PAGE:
Wednesday, January 28, 2009

Chris Paul Is Apparently Awesome

If you haven't heard of Dave Berri, please check out his amazing blog which houses his ongoing research, the grounds of which were firmly laid in his fantastic book, The Wages of Wins. For those of you who follow basketball and feebly attempt to make heads or tails out of statistical significance (one of my favorite pastimes), Dave is a godsend who always has a very interesting take on the world of sports.

Similar to other more experimental statisticians like Dean Oliver and John Hollinger, Berri has devised his own method of determining player value. His is known as "wins produced." I couldn't find a breakdown of the stat online, but the basic premise is that by applying a certain juju to the statistics of any NBA player, Berri computes the amount of wins that said player will produce. He often presents the statistic as a wins per 48 minutes (WP48). For the purposes of comparison, an average NBA player posts a .100 WPA.

Interestingly enough (though certainly not surprising), CP3 ranks among the highest in the league when it comes to wins produced. In fact, in Berri's recent midseason analysis of the Hornets, he details just how special Paul and his contributions truly are to this team:

From Table One we see that Paul - after 41 games in 2008-09 - has already produced 15.9 wins. In 2007-08, only ten players produced more wins for the entire season (and one of these was Paul). If Paul continues at this pace in 2008-09 he will finish with 31.8 Wins Produced. And if he eclipses the 30 win mark he will be first player to do this since Kevin Garnett (30.7 wins) did this in 2002-03.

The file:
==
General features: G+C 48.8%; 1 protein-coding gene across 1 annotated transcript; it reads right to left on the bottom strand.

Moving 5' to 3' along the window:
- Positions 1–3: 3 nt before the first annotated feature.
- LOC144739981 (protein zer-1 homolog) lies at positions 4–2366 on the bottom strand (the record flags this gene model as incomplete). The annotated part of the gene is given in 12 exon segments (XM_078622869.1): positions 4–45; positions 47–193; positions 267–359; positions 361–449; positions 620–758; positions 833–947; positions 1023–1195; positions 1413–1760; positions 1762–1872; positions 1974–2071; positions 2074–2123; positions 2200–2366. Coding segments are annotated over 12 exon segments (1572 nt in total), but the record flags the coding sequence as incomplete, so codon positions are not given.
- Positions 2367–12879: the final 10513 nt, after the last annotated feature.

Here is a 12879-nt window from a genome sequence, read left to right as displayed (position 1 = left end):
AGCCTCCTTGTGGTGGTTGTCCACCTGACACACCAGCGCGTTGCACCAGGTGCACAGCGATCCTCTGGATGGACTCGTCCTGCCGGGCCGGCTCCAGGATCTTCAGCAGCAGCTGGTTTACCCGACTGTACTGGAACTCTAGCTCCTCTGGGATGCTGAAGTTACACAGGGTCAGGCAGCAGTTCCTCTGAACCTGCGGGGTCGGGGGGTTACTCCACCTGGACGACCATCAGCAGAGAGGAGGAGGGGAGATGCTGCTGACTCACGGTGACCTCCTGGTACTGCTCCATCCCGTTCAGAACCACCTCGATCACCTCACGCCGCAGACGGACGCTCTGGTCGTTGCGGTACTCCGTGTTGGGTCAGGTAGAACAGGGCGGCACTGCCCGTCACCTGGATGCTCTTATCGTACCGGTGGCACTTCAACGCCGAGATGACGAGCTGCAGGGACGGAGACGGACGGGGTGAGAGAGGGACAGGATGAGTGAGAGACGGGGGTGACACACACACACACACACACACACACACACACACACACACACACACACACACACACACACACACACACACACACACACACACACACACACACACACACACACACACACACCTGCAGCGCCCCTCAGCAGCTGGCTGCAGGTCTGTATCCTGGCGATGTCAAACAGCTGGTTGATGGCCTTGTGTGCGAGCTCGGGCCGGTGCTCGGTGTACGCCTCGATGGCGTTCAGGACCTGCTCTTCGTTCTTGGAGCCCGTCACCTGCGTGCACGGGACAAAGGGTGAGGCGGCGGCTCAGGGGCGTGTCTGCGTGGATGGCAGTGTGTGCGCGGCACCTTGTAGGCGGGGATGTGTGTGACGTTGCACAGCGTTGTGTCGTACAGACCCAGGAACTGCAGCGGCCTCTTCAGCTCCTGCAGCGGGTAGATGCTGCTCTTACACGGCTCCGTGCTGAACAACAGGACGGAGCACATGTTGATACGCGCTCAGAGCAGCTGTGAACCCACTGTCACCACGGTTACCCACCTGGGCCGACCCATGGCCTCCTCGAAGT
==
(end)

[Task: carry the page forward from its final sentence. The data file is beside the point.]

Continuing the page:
Not surprisingly, Berri attributes the Hornets' general struggles to the lack of rebounding by both West and Chandler. As suggested above, Paul's production has actually increased, so if West and Chandler see a return to form over the second half of the season the Hornets could be looking at a true return (or entry?) into the NBA's elite. Here's to hoping.

Additionally, Berri takes the time to compare Paul to another great point guard:

Chris Paul in 2008-09 compares favorably to Magic Johnson. And that is a point I would emphasize. Chris Paul is developing into one of the all-time great players in NBA history. It’s not a stretch to start thinking of him in terms of players like Magic, MJ, and Bird. Yes, Paul is that good.

Quite a statement, indeed. True, us Hornets' fans have been hawking this point for quite some time, but it's nice to see other folks recognizing what's lying in plain sight.

Who knows, perhaps a rejuvenated front-court and a strong second half will put the Hornets back on top in the West. If not, though, we can always rest easy knowing that our insanely awesome point guard will not rest until he has reached that zenith. And the scary part is that he might just be good enough to do it all by himself.